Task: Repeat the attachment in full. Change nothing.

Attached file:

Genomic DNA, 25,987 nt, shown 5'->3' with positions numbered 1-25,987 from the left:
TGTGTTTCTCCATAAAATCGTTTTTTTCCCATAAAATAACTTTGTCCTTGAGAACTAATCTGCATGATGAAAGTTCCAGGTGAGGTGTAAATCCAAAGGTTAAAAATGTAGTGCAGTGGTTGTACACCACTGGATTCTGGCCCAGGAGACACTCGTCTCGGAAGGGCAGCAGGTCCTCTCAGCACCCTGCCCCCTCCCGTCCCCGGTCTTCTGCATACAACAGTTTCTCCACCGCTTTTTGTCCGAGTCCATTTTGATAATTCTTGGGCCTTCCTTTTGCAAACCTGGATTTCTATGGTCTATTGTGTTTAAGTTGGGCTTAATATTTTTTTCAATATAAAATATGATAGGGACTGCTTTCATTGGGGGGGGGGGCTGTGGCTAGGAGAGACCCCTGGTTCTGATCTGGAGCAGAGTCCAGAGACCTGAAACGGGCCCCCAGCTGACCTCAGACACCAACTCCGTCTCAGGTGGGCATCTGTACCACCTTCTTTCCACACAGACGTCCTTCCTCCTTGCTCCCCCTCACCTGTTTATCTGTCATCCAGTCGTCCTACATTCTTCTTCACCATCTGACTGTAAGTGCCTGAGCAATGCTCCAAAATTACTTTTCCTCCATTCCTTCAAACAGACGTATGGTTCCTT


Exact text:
Genomic DNA, 25,987 nt, shown 5'->3' with positions numbered 1-25,987 from the left:
TGTGTTTCTCCATAAAATCGTTTTTTTCCCATAAAATAACTTTGTCCTTGAGAACTAATCTGCATGATGAAAGTTCCAGGTGAGGTGTAAATCCAAAGGTTAAAAATGTAGTGCAGTGGTTGTACACCACTGGATTCTGGCCCAGGAGACACTCGTCTCGGAAGGGCAGCAGGTCCTCTCAGCACCCTGCCCCCTCCCGTCCCCGGTCTTCTGCATACAACAGTTTCTCCACCGCTTTTTGTCCGAGTCCATTTTGATAATTCTTGGGCCTTCCTTTTGCAAACCTGGATTTCTATGGTCTATTGTGTTTAAGTTGGGCTTAATATTTTTTTCAATATAAAATATGATAGGGACTGCTTTCATTGGGGGGGGGGGCTGTGGCTAGGAGAGACCCCTGGTTCTGATCTGGAGCAGAGTCCAGAGACCTGAAACGGGCCCCCAGCTGACCTCAGACACCAACTCCGTCTCAGGTGGGCATCTGTACCACCTTCTTTCCACACAGACGTCCTTCCTCCTTGCTCCCCCTCACCTGTTTATCTGTCATCCAGTCGTCCTACATTCTTCTTCACCATCTGACTGTAAGTGCCTGAGCAATGCTCCAAAATTACTTTTCCTCCATTCCTTCAAACAGACGTATGGTTCCTT